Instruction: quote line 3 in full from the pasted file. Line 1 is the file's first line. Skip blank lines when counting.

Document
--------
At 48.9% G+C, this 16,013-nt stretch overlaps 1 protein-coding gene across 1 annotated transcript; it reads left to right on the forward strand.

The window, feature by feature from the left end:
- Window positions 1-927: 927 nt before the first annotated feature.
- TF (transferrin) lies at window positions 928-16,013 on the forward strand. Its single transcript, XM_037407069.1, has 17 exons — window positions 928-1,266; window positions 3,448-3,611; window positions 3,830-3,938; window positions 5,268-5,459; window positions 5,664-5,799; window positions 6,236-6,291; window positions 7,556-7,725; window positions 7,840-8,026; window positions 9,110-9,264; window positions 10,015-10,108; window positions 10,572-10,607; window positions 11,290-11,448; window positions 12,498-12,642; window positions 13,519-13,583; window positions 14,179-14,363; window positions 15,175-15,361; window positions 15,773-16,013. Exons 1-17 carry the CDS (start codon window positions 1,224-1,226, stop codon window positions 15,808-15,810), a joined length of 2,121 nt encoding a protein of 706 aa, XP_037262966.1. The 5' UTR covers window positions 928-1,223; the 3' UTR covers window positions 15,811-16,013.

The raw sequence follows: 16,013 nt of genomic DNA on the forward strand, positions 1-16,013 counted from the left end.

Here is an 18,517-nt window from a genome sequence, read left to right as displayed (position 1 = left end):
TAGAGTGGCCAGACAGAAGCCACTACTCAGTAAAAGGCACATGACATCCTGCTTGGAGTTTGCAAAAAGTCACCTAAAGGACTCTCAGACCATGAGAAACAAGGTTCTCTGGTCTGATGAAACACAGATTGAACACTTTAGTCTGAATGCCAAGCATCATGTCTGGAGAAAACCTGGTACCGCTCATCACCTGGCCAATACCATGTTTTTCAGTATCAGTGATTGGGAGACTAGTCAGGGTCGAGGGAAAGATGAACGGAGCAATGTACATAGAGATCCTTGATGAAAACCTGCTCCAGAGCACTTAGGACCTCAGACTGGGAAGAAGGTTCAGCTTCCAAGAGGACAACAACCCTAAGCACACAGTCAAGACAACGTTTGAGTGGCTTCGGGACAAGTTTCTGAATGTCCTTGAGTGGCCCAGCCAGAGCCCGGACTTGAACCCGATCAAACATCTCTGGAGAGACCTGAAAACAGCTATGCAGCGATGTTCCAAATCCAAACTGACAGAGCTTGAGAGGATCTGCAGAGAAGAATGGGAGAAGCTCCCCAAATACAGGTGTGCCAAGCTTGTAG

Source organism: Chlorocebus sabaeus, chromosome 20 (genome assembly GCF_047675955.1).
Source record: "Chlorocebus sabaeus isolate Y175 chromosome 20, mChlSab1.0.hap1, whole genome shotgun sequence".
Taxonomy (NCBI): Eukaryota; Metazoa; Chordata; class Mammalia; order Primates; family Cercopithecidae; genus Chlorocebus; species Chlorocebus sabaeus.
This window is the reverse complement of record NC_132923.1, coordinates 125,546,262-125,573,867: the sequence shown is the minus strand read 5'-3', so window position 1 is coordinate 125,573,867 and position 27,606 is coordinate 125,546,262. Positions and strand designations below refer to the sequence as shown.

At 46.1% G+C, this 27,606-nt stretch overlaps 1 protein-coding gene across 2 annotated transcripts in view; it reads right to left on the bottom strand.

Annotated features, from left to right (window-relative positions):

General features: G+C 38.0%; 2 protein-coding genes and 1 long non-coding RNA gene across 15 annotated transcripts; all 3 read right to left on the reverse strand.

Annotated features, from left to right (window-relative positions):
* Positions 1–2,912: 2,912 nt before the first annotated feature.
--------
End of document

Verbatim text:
- Window positions 1-927: 927 nt before the first annotated feature.